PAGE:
Cubs change their mind on protest

The Associated Press

WASHINGTON — The Chicago Cubs have dropped their protest over the pitching delivery of Washington reliever Sean Doolittle.

Cubs manager Joe Maddon made the announcement before Sunday night’s game against the Nationals.

Maddon came out twice in the ninth inning of a 5-2 loss Saturday night to complain to plate umpire San Holbrook about Doolittle. Maddon said he believed the left-handed Doolittle was tapping his right toe on the ground before coming to the plate.

Cubs reliever Carl Edwards Jr. was informed at the end of spring training that his delivery, which featured a similar toe-tap, was illegal. That ruling miffed Maddon and the Cubs.

“The whole thing I really wanted to get done was to protect Carl,” Maddon said Sunday. “I really didn’t anticipate a whole lot to be done with (the protest) even though I still don’t agree with the conclusion because I think it’s exactly what Carl did, only a different version of it. But the point was, I would not be a good parent had I not spoken up for my guy.”

After being told Doolittle’s delivery was legal, Maddon announced the Cubs were playing the game under protest.

Doolittle, who retired the side in order for his eighth save in nine chances, said after the game he thought Maddon had a different motive for coming out.

“In that moment, he’s not trying to do anything other than rattle me and it was kind of tired,” Doolittle said. “I don’t know. Sometimes he has to remind people how smart he is and how much he pays attention to the game and stuff like that. He put his stamp on it, for sure.”

Astros’ win streak ended

BOSTON — Boston rookie Michael Chavis homered, Xander Bogaerts hit a tiebreaking double in the seventh inning and the Red Sox averted a series sweep against Houston with a 4-3 victory Sunday that snapped the Astros’ 10-game winning streak.

Mookie Betts scored three runs for Boston, which lost the first two games in the first meeting with the Astros since beating them in the 2018 AL Championship Series.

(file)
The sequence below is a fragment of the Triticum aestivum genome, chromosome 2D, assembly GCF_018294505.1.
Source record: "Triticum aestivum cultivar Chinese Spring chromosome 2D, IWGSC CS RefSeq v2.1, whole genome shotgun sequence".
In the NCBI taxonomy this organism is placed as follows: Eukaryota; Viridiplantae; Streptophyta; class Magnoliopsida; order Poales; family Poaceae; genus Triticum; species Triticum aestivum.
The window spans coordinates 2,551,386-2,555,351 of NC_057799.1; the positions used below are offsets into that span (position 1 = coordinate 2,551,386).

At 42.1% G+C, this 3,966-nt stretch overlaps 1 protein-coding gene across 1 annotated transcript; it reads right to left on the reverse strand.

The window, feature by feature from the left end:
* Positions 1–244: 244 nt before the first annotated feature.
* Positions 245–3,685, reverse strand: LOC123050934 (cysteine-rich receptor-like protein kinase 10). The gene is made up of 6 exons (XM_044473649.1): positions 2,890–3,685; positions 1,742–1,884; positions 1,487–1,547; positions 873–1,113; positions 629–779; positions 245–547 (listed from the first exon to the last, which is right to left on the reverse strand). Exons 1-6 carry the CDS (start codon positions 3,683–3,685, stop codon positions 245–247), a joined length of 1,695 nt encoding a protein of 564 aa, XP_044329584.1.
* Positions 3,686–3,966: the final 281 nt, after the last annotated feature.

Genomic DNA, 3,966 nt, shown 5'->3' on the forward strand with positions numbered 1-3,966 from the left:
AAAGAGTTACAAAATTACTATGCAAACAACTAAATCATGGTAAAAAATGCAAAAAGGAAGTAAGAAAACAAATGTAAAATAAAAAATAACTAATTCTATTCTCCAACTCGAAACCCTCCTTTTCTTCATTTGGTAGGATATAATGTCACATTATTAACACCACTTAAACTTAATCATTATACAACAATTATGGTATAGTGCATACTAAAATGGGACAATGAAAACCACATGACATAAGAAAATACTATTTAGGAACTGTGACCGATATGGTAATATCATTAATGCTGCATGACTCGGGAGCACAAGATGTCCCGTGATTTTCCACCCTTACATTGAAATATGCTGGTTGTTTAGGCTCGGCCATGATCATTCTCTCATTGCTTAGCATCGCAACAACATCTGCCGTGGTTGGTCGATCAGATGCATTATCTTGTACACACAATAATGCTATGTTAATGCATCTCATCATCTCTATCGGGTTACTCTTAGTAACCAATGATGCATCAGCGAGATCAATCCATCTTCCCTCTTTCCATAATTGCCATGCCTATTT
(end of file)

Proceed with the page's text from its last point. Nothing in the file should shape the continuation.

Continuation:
Carlos Correa hit a two-run homer off Chris Sale for Houston, which is 13-4 in May.

Houston outfielder George Springer, who began the day leading the American League with 17 homers, exited in the fifth with lower back stiffness. He took three big swings in the first inning, striking out. On the last two, Springer appeared to reach briefly for the lower right side of his back. He also struck out swinging his next two times up against Sale.

Mets struggling

MIAMI — Sandy Alcantara needed just 89 pitches to throw a two-hitter in a duel with Noah Syndergaard, and the lowly Miami Marlins beat the New York Mets 3-0 Sunday to complete a three-game sweep.

A day after being shut out on one hit, the Mets dropped their fifth in row, their longest losing streak of the season.

The latest unsightly defeat against a team with the worst record in the majors is sure to intensify speculation about manager Mickey Callaway’s status as the team returns to New York with a 20-25 record.

“I understand that everybody is disappointed — the fans, the ownership, myself, the team — because this is not who we are,” Callaway said.

Callaway again found himself defending Cano, who failed to run when he hit a grounder that bounced off the dirt behind home plate and rolled a few feet fair. Cano stood at the plate questioning the call while the Marlins completed a 2-6-3 double play.

“I saw the ball hit and it didn’t even hit the plate, it hit behind the plate,” Cano said. “I thought it was a foul ball.”

On Friday, Cano jogged to first when he grounded into an inning-ending 1-6-3 double play, and later told Callaway he thought there were two out.

“Things are piling up on Robbie right now,” Callaway said when asked about Cano’s latest bad look. “Come one, let’s face it — the ball lands foul and spins into fair territory. He saw it hit foul, and by the time he looked back up the ball had spun into fair territory and the play was over. Stuff happens like that when things are going bad.”

Syndergaard (3-4) allowed two runs in seven innings, and afterward defended Callaway, who is in his second year as manager.

“I respect the hell out of Mickey,” Syndergaard said. “It’s kind of bull what’s going on right now with the speculation that there could be a change, because we’re still early in the season and just one small step from putting this all together. It’s certainly not on him.”

Part of the Mets’ problem was Alcantara (2-4), who struck out eight, walked one and retired the last six batters for the Marlins’ first complete game shutout since Edinson Volquez tossed a no-hitter against Arizona in June 2017. It was the first complete game for Alcantara, a 23-year-old righty acquired from St. Louis in a trade for Marcell Ozuna before last season.

“I felt great,” Alcantara said. “I felt like a superstar about my complete game.”

He also had a bunt single to set up the first run, and made a nifty behind-the-back grab of J.D. Davis’ one-hopper in the first inning.

The Marlins (13-31), who came into the series with a seven-game losing streak, have their first three-game winning streak of the season. Their bandwagon is growing — the crowd of 15,983 was the biggest at Marlins Park since opening day.

Miami became the first team to hold its opponent to three hits or less in consecutive shutouts since Philadelphia limited Atlanta to three hits on Sept. 1-2, 2014.

The Marlins won with six hits. Curtis Granderson hit his fifth homer for their final run in the eighth.

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